The kicking display by Dustin Hopkins and Mike Nugent was an insult to the 84,000 fans in the Wembley Stadium crowd, many of whom were likely wondering at what point the game would go to penalty kicks and why Americans insist on calling this sport football. Hopkins, who had missed two field goals all season, missed two more against the Bengals, including a 34-yarder with 2:11 remaining in overtime. Cincinnati might have won in regulation if Nugent hadn’t bent a third-quarter extra point like Beckham.

You could also technically make the argument that Hopkins’ missed kick in overtime should still count toward any hypothetical adjusted scoring situations to determine which team should have won this game. The real answer is neither. Tying is never fun, but both teams deserved that outcome after both failed to put the game away despite multiple opportunities. But, a big part of the reason that Hopkins missed that field goal in overtime is because Bengals head coach Marvin Lewis applied a rarely effective use of a timeout right before Hopkins split the uprights beautifully, so the play was blown dead and Hopkins had to try again, this time with a lot more tension.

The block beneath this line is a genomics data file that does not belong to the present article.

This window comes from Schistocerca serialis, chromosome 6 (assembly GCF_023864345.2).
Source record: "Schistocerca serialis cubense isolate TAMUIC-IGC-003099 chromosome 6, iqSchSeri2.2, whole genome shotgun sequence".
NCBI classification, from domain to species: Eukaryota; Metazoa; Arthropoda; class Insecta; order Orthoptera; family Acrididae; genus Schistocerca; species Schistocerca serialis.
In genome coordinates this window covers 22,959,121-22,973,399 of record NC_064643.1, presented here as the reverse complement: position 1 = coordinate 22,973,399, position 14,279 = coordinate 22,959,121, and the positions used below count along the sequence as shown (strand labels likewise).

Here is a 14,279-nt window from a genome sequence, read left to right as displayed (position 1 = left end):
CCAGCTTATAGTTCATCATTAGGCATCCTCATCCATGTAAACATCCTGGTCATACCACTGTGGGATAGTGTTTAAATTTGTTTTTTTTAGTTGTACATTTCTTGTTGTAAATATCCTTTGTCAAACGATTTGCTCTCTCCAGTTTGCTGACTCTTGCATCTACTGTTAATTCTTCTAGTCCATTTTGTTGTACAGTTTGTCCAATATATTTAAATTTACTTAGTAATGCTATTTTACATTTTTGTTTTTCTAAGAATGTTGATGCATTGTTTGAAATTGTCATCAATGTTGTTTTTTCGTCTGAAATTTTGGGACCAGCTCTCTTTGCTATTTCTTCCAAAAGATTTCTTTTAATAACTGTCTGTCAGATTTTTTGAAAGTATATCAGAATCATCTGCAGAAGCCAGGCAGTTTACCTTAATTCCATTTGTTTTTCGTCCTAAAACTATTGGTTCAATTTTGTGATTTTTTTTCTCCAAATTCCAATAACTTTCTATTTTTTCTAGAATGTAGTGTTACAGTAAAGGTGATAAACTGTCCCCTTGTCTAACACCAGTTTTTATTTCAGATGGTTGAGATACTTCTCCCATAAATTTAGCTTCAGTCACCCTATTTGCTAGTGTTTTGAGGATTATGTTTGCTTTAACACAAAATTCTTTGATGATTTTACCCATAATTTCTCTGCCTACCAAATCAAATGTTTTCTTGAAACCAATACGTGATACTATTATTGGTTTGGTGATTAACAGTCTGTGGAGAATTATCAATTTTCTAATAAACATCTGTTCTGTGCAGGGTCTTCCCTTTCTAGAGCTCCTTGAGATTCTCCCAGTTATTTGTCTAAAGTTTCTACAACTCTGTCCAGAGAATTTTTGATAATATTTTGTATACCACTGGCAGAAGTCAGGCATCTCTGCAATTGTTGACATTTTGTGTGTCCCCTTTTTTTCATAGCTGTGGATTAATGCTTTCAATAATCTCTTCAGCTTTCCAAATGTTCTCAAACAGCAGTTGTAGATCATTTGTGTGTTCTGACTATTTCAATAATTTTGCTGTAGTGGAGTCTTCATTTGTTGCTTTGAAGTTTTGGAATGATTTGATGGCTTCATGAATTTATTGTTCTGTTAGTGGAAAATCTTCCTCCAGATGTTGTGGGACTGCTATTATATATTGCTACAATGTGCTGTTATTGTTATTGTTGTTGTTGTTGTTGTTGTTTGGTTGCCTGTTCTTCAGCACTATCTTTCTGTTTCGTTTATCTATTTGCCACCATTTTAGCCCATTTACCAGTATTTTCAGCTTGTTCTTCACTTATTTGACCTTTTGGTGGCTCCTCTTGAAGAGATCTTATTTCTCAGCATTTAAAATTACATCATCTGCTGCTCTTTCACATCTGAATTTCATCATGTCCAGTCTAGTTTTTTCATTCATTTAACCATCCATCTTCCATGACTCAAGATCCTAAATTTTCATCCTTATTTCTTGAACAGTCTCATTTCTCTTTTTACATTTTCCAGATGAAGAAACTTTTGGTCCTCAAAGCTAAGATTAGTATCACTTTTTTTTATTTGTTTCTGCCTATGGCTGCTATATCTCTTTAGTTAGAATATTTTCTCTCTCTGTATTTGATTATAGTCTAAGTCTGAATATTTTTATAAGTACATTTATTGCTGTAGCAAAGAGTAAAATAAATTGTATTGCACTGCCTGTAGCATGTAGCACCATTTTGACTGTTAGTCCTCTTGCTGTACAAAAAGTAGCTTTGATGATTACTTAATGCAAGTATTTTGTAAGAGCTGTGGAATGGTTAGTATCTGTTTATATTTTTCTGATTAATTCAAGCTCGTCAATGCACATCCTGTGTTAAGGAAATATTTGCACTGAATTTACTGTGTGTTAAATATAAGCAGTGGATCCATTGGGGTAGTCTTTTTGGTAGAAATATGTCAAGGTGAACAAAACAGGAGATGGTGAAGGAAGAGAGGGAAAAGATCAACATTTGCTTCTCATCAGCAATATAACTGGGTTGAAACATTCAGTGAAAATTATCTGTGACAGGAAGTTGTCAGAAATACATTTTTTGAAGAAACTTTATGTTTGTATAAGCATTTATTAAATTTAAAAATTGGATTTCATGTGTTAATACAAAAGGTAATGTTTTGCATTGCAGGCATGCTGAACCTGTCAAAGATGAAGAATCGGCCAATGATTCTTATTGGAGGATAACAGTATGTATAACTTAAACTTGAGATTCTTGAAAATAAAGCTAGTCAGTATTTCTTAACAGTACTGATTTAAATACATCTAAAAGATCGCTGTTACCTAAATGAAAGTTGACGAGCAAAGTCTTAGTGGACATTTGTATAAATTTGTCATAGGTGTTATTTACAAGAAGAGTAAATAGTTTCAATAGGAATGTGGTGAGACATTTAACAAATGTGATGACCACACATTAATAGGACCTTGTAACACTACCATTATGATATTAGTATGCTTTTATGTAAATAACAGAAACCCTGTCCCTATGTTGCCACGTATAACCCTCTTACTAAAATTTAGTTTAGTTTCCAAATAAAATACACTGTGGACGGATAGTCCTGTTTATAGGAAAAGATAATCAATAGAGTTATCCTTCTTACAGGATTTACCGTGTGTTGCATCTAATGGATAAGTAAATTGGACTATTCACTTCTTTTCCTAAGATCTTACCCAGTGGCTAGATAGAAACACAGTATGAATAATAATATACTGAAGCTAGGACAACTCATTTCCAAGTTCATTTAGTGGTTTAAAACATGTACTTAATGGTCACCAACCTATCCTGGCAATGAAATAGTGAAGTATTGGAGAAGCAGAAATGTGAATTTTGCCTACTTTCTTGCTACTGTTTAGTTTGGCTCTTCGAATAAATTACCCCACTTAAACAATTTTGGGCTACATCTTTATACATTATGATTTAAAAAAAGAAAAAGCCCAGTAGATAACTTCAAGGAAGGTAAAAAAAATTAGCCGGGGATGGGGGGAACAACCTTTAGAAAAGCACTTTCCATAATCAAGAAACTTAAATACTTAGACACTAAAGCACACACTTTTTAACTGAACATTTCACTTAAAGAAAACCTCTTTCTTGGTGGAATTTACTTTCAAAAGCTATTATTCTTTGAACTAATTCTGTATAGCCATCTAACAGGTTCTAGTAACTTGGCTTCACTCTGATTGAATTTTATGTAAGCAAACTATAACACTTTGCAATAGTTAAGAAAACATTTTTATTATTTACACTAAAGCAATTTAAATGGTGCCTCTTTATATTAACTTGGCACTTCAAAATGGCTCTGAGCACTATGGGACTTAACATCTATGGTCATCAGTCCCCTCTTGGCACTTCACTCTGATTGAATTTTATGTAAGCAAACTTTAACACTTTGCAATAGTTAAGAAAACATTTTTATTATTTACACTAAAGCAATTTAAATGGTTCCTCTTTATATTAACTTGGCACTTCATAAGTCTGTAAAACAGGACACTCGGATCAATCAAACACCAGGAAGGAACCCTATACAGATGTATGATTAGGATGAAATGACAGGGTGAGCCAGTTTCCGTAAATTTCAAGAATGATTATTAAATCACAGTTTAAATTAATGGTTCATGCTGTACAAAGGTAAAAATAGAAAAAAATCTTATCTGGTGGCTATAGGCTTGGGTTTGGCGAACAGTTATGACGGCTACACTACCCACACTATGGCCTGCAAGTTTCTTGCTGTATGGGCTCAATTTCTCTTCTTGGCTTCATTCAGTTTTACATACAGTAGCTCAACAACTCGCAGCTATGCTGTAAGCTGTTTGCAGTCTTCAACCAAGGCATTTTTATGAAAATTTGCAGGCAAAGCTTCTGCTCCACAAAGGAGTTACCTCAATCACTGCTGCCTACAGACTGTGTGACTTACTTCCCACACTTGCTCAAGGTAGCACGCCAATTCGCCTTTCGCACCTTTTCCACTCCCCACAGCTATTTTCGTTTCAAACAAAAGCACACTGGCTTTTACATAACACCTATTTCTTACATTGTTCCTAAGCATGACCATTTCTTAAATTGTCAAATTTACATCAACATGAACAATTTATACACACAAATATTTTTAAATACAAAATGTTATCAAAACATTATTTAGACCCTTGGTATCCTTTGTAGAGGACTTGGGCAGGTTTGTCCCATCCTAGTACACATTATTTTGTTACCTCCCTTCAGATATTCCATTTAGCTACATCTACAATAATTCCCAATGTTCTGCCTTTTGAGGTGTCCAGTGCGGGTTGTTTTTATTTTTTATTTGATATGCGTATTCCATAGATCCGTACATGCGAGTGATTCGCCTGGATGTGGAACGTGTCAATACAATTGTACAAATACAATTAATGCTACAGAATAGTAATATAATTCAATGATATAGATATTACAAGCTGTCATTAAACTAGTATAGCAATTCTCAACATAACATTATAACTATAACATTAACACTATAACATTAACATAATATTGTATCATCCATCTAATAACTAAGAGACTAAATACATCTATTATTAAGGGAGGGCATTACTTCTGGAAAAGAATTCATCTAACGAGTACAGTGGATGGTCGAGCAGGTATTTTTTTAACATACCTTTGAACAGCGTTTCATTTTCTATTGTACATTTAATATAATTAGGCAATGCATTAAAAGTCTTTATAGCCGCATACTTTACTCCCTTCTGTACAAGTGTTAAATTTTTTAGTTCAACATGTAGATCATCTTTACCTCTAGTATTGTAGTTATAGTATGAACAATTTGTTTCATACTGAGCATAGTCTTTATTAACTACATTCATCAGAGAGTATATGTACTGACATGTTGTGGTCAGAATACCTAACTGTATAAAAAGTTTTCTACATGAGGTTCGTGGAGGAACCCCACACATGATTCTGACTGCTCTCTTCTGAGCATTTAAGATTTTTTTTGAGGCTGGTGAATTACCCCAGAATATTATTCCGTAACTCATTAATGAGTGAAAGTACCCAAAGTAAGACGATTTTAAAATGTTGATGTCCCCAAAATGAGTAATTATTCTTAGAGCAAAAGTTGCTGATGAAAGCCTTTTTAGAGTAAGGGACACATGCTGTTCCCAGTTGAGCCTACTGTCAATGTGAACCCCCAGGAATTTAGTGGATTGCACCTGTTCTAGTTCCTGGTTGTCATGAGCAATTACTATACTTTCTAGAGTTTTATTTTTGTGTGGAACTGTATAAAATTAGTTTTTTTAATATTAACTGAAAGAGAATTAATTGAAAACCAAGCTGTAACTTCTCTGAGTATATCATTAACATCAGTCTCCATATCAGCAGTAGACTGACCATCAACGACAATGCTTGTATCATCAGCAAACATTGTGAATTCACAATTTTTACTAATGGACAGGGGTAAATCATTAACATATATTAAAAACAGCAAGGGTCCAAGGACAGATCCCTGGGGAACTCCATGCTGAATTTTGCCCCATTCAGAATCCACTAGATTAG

However, despite the astounding incompetence of the professional kickers who missed on what are essentially chip shots for players of their alleged caliber, it was actually a really good game in certain aspects. For the Bengals, in particular, the offense looked great save for a pair of gut-wrenching turnovers by quarterback Andy Dalton at the worst possible times. It was nice to see wide receiver A.J. Green had another dominant day but, as explained by Katherine Terrell of ESPN, we shouldn’t forget about how helpful it is to have tight end Tyler Eifert back at full speed.

It was Green's fourth 100-yard receiving game of the season. According to ESPN Stats & Information, he is the only player in franchise history to have four 100-yard receiving games in the first eight games of the season. Now he's done it twice (the other time being in 2013).